“The internet is at least as important as TV was, in terms of how people get information. And we never thought twice about regulating TV. Same with radio before that,” he says. “Certain standards are upheld. To think that the internet is somehow different, or not how people get their information, is very concerning.
“The regulation doesn’t have to be heavy,” he adds.
One might hope that competition could help—that if one major broadband provider charged too high a price, a rival could undercut them.
“That assumes you don’t have a monopoly. We just don’t have competition. Consolidation has occurred to where we have an oligopoly,” Clemmens says. “We don’t have free choice, and in many areas, we don’t have any choice. There is no real competition. We cannot rely on that.”
The library has already seen journal publishers close or consolidate because of the costs of competing in an increasingly networked world, where students, faculty and other users expect fast, rich, and interactive web resources. Ending net neutrality would accelerate the trend toward consolidation, Smith says, causing more journal publishers to either merge with large publishers and lose control over their work, or go out of business altogether.
“With technology and infrastructure in general, smaller, niche publishers say they can’t necessarily compete with the big commercial publishers on the functionality of their platform. Small niche publishers are being driven to partner with the big commercial publishers so they can keep up, and this would just make that much, much worse,” she said. “We’re already down to just five big journal publishers, from the hundreds that there were 25 years ago. That five will collapse to one that can compete with Comcast.”
One more thought about speed. Digital Development builds sites for nonprofits. One is WEAVE, or Women Escaping a Violent Environment, in Sacramento. The site’s front page includes an “exit site” button which, when clicked, instantly replaces the site with another page. The exit is there in case the user needs to quickly leave the site, perhaps to hide her interest in WEAVE from a potential abuser.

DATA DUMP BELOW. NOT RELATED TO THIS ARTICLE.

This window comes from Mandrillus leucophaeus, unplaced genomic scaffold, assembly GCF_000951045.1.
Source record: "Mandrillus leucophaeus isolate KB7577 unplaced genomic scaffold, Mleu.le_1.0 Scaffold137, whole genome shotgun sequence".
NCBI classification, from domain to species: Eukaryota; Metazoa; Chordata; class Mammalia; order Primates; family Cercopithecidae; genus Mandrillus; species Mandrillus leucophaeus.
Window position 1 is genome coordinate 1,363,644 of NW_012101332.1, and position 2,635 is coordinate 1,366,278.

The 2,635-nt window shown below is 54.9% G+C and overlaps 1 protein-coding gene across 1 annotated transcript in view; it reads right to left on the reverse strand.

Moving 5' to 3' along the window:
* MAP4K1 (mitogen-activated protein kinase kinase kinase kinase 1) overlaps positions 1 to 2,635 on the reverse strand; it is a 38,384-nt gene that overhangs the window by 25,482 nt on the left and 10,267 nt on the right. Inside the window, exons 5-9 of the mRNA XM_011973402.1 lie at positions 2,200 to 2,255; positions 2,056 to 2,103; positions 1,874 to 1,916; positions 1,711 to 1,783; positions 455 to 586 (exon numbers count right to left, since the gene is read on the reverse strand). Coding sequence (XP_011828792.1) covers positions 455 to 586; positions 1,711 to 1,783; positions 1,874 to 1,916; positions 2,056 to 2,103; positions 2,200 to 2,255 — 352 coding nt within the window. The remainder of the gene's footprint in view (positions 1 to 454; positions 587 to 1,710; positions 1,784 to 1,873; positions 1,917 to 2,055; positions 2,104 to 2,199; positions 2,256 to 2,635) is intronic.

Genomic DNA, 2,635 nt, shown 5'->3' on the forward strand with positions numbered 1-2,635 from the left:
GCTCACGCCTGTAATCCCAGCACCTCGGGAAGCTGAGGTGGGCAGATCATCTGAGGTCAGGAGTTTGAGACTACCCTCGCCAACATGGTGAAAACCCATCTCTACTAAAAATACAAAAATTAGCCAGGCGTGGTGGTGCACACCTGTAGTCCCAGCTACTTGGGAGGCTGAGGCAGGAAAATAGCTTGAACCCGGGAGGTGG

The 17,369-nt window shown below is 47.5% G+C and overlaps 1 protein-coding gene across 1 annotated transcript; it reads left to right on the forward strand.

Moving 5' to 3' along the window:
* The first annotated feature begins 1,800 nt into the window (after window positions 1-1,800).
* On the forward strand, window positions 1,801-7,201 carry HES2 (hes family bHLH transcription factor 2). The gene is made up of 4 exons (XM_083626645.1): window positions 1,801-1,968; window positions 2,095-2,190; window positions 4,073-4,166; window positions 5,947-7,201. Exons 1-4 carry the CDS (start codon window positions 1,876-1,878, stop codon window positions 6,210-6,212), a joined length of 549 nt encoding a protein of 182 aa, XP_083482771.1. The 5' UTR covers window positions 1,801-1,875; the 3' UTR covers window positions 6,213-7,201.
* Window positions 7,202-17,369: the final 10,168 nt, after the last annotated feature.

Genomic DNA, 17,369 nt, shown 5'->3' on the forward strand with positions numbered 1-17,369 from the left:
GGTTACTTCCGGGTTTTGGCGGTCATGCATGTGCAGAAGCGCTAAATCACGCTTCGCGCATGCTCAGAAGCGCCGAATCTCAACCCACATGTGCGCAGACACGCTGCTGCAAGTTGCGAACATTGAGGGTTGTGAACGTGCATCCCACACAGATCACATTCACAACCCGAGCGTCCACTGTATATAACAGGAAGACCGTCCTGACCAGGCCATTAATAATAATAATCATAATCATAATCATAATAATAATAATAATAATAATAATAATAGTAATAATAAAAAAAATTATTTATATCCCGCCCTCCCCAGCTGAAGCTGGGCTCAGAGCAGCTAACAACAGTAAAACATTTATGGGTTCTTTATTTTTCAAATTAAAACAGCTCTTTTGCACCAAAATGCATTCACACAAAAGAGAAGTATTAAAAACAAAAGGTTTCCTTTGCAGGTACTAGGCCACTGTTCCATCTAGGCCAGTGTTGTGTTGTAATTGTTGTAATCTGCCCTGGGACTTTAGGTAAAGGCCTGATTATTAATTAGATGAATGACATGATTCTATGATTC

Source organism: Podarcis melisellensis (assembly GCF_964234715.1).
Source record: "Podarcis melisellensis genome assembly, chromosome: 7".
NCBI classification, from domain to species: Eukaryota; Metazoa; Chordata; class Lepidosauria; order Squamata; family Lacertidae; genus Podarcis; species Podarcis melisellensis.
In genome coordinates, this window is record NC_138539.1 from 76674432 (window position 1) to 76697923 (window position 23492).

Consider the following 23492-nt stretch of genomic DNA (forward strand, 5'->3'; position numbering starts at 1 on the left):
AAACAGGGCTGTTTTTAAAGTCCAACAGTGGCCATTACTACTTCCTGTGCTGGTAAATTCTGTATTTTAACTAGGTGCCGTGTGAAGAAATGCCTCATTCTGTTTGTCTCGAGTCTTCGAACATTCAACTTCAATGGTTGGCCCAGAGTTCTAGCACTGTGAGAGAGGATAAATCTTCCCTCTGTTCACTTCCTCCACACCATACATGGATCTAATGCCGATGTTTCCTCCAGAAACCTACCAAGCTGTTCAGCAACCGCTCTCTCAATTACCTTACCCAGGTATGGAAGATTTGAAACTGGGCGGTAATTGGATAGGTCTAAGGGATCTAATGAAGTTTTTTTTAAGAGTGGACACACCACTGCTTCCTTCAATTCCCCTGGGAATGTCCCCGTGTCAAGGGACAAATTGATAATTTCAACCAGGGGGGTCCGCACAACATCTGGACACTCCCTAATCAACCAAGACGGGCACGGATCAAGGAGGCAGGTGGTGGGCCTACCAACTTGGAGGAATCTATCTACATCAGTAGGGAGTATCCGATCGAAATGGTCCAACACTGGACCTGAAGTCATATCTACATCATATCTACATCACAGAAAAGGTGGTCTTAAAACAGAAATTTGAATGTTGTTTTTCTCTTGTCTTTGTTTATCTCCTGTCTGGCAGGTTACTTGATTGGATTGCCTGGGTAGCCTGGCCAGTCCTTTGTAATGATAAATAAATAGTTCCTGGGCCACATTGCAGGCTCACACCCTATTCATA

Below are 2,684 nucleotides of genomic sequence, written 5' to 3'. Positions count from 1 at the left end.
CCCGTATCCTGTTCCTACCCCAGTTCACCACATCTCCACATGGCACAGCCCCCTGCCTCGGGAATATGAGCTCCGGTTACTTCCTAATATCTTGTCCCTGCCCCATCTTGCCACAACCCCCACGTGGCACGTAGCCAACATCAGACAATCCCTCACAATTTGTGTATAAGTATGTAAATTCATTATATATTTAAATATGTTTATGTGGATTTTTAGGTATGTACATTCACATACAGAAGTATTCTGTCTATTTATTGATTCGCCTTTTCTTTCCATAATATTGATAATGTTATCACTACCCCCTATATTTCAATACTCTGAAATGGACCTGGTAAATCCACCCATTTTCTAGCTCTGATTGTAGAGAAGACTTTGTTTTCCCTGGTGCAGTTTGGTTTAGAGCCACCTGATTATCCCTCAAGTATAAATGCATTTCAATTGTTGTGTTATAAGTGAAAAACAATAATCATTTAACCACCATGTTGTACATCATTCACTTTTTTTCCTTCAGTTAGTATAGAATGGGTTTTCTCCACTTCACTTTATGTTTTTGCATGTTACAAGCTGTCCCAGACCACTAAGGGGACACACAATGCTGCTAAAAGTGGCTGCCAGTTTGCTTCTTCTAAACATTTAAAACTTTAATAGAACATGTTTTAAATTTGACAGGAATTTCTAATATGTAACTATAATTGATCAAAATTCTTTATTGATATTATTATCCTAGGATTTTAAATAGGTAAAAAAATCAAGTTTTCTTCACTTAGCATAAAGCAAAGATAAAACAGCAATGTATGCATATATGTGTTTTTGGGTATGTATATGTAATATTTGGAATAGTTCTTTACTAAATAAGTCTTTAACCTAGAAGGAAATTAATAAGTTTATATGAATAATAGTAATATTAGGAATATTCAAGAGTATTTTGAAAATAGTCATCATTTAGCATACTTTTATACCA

“That’s not something we want to wait a second or two to load,” Clemmens says.
Keep speaking up
Higher education associations should continue to promote net neutrality. “Be vocal,” Brantley says. “We need to be assured that we can provide content from anywhere on the network to our students and faculty, under a neutral environment, and that our faculty and researchers can engage similarly with external actors. Also, that if they need to work with a smaller research organization, there’s no cost or penalty to that effort.”
Persistent engagement is needed. Even if the principle of net neutrality is preserved, it could be weakened by tactics like “zero rating,” which mobile broadband providers use “to allow content-streaming from certain sources without it counting against a user’s data plan.”
If we believe discovery often starts with small ideas that can make important contributions to knowledge, culture, and innovation, then we need to protect effective access to those ideas as they flow across the internet. We need to protect net neutrality.
“Information is a public good,” Clemmens says. “It needs some defending.”
Bill Buchanan works in communications for Information and Educational Technology at UC Davis.